Use this URL to cite or link to this record in EThOS:
Title: Clastic marine facies in the Ludlow of the Central Welsh Region
Author: Tyler, J.
Awarding Body: University of Cambridge
Current Institution: University of Cambridge
Date of Award: 1987
Availability of Full Text:
Full text unavailable from EThOS. Please contact the current institution's library directly if you wish to view the thesis.
A wide range of clastic marine facies have been studied in the Ludlow sequences of the Central Welsh Region. By considering these sequences in a regional context it has been possible to review previous lithostratigraphic and biostratigraphic correlations used in the Central Welsh Region. This review has led to the production of a comprehensive stratigraphic framework for the Central Welsh Region, and has revealed the need for a significant revision of the biostratigraphic correlations presently in use. Analysis of facies patterns in Gorstian (Lower Ludlow) sequences has led to the recognition of the main active sediment transport pathways during this interval. Although the main sediment transporting processes vary across the study area, they are all interpreted in terms of the processes active at different points in a storm-driven sediment distribution system. The effects of storm related processes are also predominant within Ludfordian (Upper Ludlow) sequences. The major lateral and vertical facies changes present in Ludlow sequences are attributed to a number of causes, all of which can be related to the relatively high sea-level prevailing in the Central Welsh Region during much of the Ludlow. They include; the development of anoxia in surficial sediments as a result of low levels of dissolved oxygen in the overlying water-column; the positions of storm and fairweather wave base relative to the regional (west-facing) palaeoslope; and the effects of changes in sea-level. These changes in sea-level probably reflect a combination of eustatic and tectonic-driven events. It is concluded that the 'shelf and basin' model of existing palaeogeographic interpretations is an artificial one. Instead, it is suggested that Ludlow facies patterns record the existence of a broad shelf-slope system, and reflect relative sea-level, the topography of the shelf-slope system, the location of sediment source areas, subsidence rate, and position within the main shelf sediment transport system.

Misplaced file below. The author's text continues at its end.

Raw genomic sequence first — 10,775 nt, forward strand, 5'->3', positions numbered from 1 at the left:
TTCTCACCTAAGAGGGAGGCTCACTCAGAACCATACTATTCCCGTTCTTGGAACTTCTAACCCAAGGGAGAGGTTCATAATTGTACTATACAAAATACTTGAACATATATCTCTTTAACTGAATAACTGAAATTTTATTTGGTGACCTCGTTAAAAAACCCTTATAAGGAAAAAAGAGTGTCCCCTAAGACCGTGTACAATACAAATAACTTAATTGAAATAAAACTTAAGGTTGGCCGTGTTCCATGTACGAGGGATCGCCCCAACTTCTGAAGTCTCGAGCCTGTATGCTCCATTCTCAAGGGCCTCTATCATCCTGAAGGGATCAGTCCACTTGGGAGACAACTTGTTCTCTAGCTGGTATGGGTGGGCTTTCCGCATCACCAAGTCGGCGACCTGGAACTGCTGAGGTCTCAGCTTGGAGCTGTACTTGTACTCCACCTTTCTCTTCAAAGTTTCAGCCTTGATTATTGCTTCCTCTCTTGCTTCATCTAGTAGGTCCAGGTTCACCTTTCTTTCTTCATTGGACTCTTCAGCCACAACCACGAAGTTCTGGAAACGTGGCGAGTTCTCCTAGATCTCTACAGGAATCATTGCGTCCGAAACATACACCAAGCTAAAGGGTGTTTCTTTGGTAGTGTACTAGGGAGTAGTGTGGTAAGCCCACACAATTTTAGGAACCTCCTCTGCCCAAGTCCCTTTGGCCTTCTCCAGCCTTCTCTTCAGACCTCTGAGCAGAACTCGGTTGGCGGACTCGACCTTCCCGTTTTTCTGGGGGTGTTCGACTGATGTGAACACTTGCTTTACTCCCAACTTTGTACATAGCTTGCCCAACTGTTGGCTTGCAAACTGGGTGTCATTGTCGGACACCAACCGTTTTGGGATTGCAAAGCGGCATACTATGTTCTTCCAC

Supervisor: Not available Sponsor: Not available
Qualification Name: Thesis (Ph.D.) Qualification Level: Doctoral
EThOS ID:  DOI: Not available
Keywords: Geology of central Wales